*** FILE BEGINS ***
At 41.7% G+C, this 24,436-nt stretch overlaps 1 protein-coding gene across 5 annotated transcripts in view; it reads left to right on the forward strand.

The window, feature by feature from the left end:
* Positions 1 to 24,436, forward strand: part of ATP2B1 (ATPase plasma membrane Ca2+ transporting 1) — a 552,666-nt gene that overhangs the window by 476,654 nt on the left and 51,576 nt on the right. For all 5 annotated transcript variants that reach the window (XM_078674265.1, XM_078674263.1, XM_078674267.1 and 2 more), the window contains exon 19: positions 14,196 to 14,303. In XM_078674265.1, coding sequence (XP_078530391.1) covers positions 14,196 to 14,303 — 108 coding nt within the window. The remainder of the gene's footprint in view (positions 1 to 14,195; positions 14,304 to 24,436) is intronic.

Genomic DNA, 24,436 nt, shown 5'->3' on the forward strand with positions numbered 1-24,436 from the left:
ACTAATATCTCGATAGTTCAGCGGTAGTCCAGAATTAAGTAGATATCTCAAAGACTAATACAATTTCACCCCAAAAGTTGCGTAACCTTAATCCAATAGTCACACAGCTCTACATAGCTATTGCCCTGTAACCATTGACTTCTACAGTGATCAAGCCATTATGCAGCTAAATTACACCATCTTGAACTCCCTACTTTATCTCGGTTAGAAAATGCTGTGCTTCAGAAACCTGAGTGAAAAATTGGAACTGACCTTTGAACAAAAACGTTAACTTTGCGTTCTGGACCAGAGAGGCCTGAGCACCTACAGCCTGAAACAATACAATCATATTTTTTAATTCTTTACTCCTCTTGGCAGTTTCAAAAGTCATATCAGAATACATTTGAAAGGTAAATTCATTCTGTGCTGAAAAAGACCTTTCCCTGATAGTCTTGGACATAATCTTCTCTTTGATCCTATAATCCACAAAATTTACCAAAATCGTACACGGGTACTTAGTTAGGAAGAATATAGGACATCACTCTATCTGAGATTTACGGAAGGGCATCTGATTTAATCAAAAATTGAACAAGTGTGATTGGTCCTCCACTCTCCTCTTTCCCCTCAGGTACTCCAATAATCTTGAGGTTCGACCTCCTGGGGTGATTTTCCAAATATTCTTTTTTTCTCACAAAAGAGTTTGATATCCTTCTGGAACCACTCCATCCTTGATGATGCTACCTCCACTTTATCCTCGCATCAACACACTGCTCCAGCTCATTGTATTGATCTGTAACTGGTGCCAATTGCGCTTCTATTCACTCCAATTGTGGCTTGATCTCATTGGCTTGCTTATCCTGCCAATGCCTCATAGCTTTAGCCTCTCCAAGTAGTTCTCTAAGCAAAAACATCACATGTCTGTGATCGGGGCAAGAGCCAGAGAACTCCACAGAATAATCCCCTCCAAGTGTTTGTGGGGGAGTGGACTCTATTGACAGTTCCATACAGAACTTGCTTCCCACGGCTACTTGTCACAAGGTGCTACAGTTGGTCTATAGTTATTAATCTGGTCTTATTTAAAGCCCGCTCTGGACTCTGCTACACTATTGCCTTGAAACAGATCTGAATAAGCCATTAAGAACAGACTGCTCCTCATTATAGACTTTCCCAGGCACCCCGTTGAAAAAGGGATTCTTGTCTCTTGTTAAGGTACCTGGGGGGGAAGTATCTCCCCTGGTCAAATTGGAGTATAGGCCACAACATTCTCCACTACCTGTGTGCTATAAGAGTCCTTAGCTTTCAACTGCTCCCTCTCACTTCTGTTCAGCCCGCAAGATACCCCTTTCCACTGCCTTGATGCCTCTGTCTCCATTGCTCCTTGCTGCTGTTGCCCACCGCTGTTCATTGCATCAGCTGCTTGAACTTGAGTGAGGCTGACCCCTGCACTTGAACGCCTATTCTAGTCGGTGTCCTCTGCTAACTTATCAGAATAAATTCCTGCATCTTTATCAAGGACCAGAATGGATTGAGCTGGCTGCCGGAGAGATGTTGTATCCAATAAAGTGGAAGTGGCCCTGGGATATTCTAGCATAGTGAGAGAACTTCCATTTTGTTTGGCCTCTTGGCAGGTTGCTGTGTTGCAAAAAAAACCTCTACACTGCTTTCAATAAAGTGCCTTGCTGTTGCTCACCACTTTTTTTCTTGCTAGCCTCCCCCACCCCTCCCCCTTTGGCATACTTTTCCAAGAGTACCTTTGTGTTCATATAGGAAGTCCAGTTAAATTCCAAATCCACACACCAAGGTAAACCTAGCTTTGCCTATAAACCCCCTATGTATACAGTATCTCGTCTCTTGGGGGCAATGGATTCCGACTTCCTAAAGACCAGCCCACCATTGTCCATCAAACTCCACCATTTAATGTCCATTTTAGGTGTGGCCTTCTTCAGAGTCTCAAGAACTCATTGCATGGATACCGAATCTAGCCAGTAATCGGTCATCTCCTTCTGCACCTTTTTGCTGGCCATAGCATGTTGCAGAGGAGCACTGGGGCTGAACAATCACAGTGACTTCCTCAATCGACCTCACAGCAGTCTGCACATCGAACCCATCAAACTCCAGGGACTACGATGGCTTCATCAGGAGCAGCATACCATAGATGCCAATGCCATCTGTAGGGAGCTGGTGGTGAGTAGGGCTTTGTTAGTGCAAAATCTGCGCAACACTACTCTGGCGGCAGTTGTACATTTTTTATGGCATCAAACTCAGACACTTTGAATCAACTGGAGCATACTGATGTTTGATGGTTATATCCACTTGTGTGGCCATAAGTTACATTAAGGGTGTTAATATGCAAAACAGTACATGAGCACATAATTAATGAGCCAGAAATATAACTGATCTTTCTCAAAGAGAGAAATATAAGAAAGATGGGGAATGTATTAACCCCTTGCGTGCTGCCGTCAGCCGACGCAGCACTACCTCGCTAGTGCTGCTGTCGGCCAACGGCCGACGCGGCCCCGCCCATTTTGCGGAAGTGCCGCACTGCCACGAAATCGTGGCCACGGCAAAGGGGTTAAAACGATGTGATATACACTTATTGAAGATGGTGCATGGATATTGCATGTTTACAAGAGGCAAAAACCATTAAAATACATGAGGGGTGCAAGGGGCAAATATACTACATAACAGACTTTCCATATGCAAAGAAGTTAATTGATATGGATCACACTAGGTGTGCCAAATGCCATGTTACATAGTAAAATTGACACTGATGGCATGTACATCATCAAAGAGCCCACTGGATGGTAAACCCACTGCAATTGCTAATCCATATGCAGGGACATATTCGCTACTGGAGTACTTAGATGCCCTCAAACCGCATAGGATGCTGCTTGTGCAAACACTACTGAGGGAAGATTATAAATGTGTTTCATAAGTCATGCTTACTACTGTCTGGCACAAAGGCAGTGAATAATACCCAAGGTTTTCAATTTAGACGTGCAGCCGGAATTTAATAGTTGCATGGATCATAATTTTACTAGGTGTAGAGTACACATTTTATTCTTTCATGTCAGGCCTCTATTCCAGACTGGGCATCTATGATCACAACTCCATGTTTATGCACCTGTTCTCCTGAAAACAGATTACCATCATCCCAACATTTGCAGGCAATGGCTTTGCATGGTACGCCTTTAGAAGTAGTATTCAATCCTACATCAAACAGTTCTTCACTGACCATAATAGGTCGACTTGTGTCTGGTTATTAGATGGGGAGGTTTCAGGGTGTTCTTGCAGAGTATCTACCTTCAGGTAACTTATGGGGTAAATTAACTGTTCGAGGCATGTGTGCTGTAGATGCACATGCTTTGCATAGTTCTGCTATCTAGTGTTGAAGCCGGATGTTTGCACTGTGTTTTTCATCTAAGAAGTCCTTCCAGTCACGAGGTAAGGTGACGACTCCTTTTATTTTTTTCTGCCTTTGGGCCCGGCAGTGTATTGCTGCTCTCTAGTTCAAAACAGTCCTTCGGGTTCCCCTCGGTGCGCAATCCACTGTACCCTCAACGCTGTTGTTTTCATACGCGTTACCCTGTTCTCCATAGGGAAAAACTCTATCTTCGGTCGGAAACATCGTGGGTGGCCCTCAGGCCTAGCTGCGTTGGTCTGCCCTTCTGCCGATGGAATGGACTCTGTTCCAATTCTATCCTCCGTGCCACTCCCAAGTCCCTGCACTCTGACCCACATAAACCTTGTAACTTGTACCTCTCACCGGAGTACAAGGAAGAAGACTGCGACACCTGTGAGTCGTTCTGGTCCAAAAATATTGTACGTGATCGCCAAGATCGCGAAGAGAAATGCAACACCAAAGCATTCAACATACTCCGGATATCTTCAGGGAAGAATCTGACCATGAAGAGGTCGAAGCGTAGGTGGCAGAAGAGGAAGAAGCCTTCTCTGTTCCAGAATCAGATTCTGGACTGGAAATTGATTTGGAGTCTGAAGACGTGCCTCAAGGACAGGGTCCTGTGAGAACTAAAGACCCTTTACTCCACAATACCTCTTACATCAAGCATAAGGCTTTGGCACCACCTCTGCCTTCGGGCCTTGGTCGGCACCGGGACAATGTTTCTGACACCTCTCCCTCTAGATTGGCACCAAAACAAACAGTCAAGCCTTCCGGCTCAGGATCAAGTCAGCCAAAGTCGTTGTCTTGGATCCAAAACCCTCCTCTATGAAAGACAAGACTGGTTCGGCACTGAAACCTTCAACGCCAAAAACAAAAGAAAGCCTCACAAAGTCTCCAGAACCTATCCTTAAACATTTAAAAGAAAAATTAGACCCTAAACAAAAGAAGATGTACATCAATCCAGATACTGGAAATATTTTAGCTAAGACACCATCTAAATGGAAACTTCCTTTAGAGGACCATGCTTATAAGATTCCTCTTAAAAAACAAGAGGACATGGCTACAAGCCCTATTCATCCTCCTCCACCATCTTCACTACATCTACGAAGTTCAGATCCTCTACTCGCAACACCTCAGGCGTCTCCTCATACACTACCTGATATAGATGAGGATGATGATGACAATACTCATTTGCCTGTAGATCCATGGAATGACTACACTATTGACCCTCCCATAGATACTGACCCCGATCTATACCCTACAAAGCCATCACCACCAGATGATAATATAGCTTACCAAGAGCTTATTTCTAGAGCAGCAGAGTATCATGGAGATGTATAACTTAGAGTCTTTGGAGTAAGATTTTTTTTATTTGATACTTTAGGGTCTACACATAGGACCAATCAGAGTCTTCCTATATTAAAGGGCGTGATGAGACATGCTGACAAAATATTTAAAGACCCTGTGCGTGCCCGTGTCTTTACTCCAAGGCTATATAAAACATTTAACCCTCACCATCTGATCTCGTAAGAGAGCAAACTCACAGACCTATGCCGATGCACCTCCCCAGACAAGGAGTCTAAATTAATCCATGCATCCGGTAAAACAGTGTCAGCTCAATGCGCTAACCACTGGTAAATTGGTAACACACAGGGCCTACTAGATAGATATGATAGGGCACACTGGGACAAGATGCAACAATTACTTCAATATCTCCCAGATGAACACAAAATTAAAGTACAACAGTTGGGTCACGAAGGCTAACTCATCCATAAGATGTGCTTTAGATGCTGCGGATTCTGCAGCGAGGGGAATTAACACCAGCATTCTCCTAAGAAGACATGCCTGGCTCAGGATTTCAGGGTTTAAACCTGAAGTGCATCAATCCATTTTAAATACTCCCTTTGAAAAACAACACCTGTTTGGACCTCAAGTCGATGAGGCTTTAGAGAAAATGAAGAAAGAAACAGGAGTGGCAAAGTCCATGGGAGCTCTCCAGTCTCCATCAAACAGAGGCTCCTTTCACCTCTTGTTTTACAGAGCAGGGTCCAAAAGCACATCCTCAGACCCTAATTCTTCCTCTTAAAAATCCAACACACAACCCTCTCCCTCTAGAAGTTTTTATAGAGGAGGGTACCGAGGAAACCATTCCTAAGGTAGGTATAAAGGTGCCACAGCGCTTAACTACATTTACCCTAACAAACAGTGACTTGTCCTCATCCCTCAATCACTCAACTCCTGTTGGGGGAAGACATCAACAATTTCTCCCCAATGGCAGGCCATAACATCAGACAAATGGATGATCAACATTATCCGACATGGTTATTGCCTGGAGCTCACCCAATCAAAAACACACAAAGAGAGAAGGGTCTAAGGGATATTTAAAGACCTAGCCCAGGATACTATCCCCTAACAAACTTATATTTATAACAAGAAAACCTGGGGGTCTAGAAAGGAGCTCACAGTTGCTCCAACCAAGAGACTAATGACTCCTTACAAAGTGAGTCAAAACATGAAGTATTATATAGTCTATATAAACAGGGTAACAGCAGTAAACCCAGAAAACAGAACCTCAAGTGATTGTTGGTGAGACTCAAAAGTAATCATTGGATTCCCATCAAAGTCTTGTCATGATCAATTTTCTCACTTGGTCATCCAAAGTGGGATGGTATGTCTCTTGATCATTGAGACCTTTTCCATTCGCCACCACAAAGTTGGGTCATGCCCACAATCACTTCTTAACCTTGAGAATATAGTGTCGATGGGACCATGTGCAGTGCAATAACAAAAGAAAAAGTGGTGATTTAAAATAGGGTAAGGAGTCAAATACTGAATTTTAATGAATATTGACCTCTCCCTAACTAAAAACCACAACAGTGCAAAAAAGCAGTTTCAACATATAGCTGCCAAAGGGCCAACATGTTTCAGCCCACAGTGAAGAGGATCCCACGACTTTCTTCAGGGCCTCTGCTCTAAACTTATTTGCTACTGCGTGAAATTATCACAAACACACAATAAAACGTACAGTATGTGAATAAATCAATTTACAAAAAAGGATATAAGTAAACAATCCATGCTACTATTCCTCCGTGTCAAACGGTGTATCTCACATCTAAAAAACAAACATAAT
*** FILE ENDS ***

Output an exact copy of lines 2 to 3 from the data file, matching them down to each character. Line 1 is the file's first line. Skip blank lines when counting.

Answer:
The window, feature by feature from the left end:
* Positions 1 to 24,436, forward strand: part of ATP2B1 (ATPase plasma membrane Ca2+ transporting 1) — a 552,666-nt gene that overhangs the window by 476,654 nt on the left and 51,576 nt on the right. For all 5 annotated transcript variants that reach the window (XM_078674265.1, XM_078674263.1, XM_078674267.1 and 2 more), the window contains exon 19: positions 14,196 to 14,303. In XM_078674265.1, coding sequence (XP_078530391.1) covers positions 14,196 to 14,303 — 108 coding nt within the window. The remainder of the gene's footprint in view (positions 1 to 14,195; positions 14,304 to 24,436) is intronic.